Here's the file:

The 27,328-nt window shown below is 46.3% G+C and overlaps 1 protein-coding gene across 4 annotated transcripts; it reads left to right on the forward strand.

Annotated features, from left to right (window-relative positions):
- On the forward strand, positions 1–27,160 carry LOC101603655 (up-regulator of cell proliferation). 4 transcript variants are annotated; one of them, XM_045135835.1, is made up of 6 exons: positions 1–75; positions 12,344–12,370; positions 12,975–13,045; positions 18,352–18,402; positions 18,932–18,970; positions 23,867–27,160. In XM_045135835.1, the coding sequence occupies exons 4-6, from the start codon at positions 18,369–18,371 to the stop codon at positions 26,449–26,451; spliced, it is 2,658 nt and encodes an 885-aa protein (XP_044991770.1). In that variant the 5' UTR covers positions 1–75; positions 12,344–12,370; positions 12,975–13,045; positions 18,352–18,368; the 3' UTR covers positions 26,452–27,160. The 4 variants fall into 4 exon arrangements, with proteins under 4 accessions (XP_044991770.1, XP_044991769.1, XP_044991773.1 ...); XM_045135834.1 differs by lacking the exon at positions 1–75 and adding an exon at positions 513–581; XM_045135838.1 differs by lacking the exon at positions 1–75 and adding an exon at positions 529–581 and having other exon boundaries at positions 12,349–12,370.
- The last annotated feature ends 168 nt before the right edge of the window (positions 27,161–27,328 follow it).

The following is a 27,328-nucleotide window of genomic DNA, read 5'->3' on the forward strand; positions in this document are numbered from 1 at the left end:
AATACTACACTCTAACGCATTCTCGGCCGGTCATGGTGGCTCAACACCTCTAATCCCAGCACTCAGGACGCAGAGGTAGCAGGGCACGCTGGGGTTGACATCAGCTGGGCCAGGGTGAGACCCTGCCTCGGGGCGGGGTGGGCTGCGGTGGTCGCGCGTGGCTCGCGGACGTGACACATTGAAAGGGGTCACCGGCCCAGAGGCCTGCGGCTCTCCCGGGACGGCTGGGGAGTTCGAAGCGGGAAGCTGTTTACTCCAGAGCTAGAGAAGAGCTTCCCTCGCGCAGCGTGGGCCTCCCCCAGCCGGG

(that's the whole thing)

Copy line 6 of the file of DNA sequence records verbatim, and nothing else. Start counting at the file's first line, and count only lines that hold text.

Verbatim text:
AATACTACACTCTAACGCATTCTCGGCCGGTCATGGTGGCTCAACACCTCTAATCCCAGCACTCAGGACGCAGAGGTAGCAGGGCACGCTGGGGTTGACATCAGCTGGGCCAGGGTGAGACCCTGCCTCGGGGCGGGGTGGGCTGCGGTGGTCGCGCGTGGCTCGCGGACGTGACACATTGAAAGGGGTCACCGGCCCAGAGGCCTGCGGCTCTCCCGGGACGGCTGGGGAGTTCGAAGCGGGAAGCTGTTTACTCCAGAGCTAGAGAAGAGCTTCCCTCGCGCAGCGTGGGCCTCCCCCAGCCGGG